China’s Economy Strengthens, Somewhat

If you remember the stock market plunge from earlier this year, then you probably also remember that it began with problems in China.

With the Chinese economy now clocking in as the world’s second largest, it can truly be said that what happens in China doesn’t stay in China.

Indeed, the Chinese stock market crash that culminated with China’s August 24 “Black Monday” event sent shock waves around the world. It led to steep corrections in stock markets globally, and the U.S. was no exception.

Economists worried over the ability of a weakening Chinese economy to drag down large economies elsewhere. While the U.S. economy seemed strong in 2015, they argued, it could be pulled down by continuing problems in China.

Well, the latest word is that China’s economy is poised to grow in the near future. The Conference Board’s Leading Economic Index for China increased in August, by 1%.

The LEI is a pretty reliable “look ahead” at economic strength, since it aggregates a bunch of factors (such as factory orders and fresh unemployment claims) that usually act as predictors of near-term economic strength, or weakness.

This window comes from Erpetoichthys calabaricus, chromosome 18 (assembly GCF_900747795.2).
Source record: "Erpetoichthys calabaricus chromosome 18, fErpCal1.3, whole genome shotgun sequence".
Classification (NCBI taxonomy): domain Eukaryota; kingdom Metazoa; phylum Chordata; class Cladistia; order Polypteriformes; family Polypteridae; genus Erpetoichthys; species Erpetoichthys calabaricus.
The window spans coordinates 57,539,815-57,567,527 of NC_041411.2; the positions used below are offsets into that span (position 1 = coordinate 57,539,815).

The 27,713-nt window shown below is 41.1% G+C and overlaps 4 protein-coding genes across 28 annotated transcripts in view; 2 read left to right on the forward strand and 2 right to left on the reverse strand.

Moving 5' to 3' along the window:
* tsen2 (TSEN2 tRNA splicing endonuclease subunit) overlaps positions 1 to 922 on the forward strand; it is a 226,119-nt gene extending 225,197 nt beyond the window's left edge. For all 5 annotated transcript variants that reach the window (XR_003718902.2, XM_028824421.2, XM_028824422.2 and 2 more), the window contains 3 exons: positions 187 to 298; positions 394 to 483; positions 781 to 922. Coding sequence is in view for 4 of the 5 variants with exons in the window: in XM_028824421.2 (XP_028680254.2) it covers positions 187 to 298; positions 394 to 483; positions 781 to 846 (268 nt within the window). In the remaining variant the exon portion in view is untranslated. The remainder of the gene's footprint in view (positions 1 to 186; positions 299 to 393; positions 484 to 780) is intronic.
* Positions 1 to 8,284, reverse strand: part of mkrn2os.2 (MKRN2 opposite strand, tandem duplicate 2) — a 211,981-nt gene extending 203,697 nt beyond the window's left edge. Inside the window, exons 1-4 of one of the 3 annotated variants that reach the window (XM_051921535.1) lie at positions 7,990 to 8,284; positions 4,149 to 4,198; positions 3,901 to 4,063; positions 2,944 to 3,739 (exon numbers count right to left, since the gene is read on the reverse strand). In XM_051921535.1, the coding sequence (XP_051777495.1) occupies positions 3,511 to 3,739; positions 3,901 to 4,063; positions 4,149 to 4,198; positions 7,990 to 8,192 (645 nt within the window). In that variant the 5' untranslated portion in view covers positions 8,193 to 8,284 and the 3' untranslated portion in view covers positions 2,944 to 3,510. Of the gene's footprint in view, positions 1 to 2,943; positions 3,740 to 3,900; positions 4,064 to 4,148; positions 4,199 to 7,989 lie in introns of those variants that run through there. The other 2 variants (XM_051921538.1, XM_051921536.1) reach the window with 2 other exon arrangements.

So, it’s a good thing that China’s numbers aren’t plunging.

Andrew Polk, resident economist at The Conference Board China Center in Beijing, does point out that the increase in these readings comes mainly from gains bank loans and better performance in housing starts – and that housing starts are still in contradictory territory.

In recent years China has had a housing boom that makes the U.S. 2001-2007 boom look tiny in comparison. That country is now poised to see the bubble burst. So, while there have been some gains in recent months, the worst may be yet to come.

This bubble bust would not be good news for the U.S., should it come pass.

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